Database: A collection of files managed by a dedicated piece of software. It may serve one or more different applications with data, including the website. Storing customer information in a database allows a system or website to be more interactive, easily managed, up-to-date and more interesting for visitors.

Deduplication: Removing duplicate records from a database. For instance, J Bloggs, John Bloggs, Mr J R Bloggs all at the same address may be the same person. It is part of the process of cleaning and integrating data.

Direct Mail: A marketing effort conducted exclusively by mail sent to large numbers of potential customers advertising a product or service and soliciting orders.

Drill Down: The ability to move from summary information to detailed data by focusing in on a particular aspect.

E:

Enterprise: An entire organisation, including divisions, sub-divisions, operating units, branches, head office and any other related organisational structure.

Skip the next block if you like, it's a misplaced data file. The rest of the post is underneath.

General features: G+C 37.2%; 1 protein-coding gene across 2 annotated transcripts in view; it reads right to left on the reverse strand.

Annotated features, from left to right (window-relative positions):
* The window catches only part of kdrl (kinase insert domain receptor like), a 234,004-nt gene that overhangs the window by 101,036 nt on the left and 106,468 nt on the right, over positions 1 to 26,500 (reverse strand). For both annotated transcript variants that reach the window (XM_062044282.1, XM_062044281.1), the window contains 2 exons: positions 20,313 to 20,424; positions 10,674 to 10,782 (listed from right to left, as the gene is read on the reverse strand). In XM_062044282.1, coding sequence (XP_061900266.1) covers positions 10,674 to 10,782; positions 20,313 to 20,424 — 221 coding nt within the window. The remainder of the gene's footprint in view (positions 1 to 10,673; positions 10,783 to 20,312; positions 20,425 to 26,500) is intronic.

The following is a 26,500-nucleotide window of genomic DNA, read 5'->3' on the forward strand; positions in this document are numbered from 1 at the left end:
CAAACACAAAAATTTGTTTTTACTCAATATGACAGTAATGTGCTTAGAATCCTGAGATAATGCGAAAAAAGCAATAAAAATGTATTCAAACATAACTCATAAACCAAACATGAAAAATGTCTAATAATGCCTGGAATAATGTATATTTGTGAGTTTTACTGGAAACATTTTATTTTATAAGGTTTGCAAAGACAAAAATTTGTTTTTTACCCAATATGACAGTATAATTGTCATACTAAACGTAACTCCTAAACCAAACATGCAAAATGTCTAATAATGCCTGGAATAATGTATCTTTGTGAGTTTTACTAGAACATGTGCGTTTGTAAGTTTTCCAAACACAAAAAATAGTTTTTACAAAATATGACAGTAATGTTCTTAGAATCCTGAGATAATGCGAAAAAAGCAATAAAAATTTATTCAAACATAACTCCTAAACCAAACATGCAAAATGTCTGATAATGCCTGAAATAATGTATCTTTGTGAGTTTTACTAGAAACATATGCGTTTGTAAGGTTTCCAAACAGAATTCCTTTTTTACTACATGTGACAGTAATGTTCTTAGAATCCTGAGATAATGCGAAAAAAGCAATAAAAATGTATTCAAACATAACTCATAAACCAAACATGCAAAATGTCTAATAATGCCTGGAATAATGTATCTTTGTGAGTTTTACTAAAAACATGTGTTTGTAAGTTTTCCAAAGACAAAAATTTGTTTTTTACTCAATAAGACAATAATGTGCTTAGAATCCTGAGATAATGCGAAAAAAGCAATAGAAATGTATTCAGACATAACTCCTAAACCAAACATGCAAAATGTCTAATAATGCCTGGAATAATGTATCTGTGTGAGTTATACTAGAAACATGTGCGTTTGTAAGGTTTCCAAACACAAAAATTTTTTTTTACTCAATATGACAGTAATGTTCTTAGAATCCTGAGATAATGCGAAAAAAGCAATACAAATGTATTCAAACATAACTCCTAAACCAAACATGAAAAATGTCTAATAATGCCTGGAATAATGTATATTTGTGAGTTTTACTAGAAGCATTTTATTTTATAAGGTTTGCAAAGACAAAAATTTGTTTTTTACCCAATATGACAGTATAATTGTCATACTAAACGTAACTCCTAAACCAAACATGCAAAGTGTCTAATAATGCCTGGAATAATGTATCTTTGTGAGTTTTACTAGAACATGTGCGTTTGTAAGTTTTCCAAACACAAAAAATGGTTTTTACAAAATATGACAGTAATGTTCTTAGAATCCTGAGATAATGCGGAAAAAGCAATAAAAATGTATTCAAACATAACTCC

Enterprise Application Integration: A term to describe automating information flow between bespoke systems, packaged business applications from different vendors and websites across platforms and networks.

Enterprise Resource Planning (ERP): An integrated suite of software modules, each of which provides departmental or functional support, but which also supports business processes across departments. ERP can enable enterprises to optimize their business processes and analysis capabilities for improved speed and efficiency.

Extensibility: The ability to add new components, technology and increments to the data warehouse solution. This is a critical capability for the data warehouse architecture and technical architecture.

What CRM terms do you find most confusing? Oasis Solutions Group provides a wide range of CRM solutions, training, support and services. Do you have questions about CRM software or need help with your current Customer Relationship Management system? Contact us for help!

Look for CRM Terms to Know Part 2 next week!